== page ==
Aaron Judge wanting to play centerfield is nothing new.
During his American League Rookie of the Year season in 2017, Judge would behind the scenes good-naturedly lobby anyone who would listen — including Joe Girardi, then in his final season as Yankees manager — that, hey, if the situation presented itself, he’d be more than willing to man centerfield if need be.
The 6-7, 282-pound Judge, a standout centerfielder in college at Fresno State, has never hid that center is his preferred position.
He didn’t get that opportunity in 2017 but Judge got one opportunity — and only one — in center, in 2018 — March 31 of that season in Toronto.
“I can play center, if you need me to,” Aaron Boone recalled Judge saying early in spring training 2018, Boone’s first season as Yankees manager.
“He’d always tell me my first year or two, ‘I can play center,’” Boone said after Tuesday’s 9-1 victory over the Angels, a game in which Judge started in center and stole a first-inning homer from Shohei Ohtani with a leaping catch at the base of the wall. “I was like, ‘All right, all right,’ and I would kind of dismiss it. But it started in my mind becoming like, ‘Maybe this is something we should do.’ And he took to it right away last year.”
After not playing in center in 2019 or the COVID-19 shortened 2020 season, Judge appeared in 23 games at the position in 2021. The opportunity came in large part because of roster issues relating to a lack of healthy outfielders — Aaron Hicks, for instance, was lost for the season in May after undergoing wrist surgery — but the Yankees wouldn’t have kept putting Judge in center had he not at least held his own there.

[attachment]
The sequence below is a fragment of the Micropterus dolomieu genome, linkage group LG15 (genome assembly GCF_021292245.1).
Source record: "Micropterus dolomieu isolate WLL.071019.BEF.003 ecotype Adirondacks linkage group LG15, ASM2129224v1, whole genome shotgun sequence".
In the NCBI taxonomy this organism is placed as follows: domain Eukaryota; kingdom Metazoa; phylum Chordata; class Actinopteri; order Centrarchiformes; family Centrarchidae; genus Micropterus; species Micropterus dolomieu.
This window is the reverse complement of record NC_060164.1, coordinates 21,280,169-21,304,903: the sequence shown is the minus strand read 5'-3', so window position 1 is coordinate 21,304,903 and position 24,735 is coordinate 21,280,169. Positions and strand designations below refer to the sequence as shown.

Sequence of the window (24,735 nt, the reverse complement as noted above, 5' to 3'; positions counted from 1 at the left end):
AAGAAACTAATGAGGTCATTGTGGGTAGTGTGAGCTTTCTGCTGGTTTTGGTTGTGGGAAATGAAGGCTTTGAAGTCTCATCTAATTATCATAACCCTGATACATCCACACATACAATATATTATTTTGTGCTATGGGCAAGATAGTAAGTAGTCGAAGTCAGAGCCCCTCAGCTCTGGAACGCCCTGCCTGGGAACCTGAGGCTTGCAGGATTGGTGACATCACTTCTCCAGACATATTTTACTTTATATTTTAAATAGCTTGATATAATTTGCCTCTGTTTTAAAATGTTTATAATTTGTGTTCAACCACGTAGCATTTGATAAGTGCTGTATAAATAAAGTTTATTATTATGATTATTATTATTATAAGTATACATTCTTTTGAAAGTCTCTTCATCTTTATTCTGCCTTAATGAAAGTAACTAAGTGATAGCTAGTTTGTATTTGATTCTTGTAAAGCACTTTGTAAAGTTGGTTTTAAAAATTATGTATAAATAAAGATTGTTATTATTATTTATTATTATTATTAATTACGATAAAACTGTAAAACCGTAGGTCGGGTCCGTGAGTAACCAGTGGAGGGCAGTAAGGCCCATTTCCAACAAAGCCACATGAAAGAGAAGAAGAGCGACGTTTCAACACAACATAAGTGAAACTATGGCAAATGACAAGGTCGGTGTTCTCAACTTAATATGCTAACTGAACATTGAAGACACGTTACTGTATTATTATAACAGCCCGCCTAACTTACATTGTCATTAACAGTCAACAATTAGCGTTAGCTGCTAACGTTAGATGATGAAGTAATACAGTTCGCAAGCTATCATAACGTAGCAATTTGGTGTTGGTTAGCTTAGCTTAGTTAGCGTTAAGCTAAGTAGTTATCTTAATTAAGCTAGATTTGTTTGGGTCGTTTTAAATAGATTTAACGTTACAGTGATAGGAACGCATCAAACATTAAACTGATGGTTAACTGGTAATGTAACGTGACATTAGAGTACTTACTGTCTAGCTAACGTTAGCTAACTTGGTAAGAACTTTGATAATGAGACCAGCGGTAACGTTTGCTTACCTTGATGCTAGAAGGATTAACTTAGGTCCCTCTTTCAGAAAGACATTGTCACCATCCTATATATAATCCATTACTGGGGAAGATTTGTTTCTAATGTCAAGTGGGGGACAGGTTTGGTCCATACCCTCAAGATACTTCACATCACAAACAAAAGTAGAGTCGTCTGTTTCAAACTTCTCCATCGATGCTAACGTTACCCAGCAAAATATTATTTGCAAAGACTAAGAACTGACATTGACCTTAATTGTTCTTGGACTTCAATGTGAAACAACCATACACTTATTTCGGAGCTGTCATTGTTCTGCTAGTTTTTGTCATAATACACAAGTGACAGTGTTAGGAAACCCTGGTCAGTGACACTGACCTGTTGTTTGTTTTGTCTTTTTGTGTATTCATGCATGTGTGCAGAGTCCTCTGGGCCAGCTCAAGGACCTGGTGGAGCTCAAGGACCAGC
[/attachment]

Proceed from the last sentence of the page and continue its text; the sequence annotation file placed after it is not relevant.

He more than did, as is the case again this season.
Judge, who was at DH Wednesday night, already has appeared in 17 games in center. He not only has held his own there defensively but, as was the case Tuesday, has proved capable of making the highlight play.
“To me, Judge has always been a Gold Glove-caliber defender,” said one rival AL scout, who has seen the outfielder since his college days. “So seeing him [play well] in center isn’t surprising. He ultimately belongs in right but . . . it’s a good option for them because he’s athletic and a decent runner. He’s fine with everything in front of him contact-wise, and they can make up for any range issues with the positioning, and we know he can catch everything he gets to.”
In the past Judge has said he likes the “read” he gets on the ball in center.
“It’s the best view in the house,” he said.
Judge also likes the take-charge element of the centerfielder, who essentially serves as the quarterback of the outfield.
“I feel I can be a little more vocal,” Judge said Tuesday. “I can talk to the guys, I can move guys around a little bit more because I’m right there in the middle so I can see different things — guys’ swings, what the pitches are. Because in right and left, you’re kind of just reacting, you can’t really see, ‘hey, was that ball in? Is that away? Why did he take a swing like that?’ So just being able to communicate more. I just enjoy it. It’s a fun part of the game out there.”
He has gotten rave reviews, including one by Angels centerfielder Mike Trout, a two-time MVP and nine-time All-Star.
“You never have doubts on Judge,” Trout said before Wednesday’s game. “He’s a superstar in this league. He goes there, does his thing, and obviously you can see the power, everything about his game. And now moving to centerfield. I talked to him about it a little yesterday. He likes it out there, so it’s pretty cool.”
With Anthony Rieber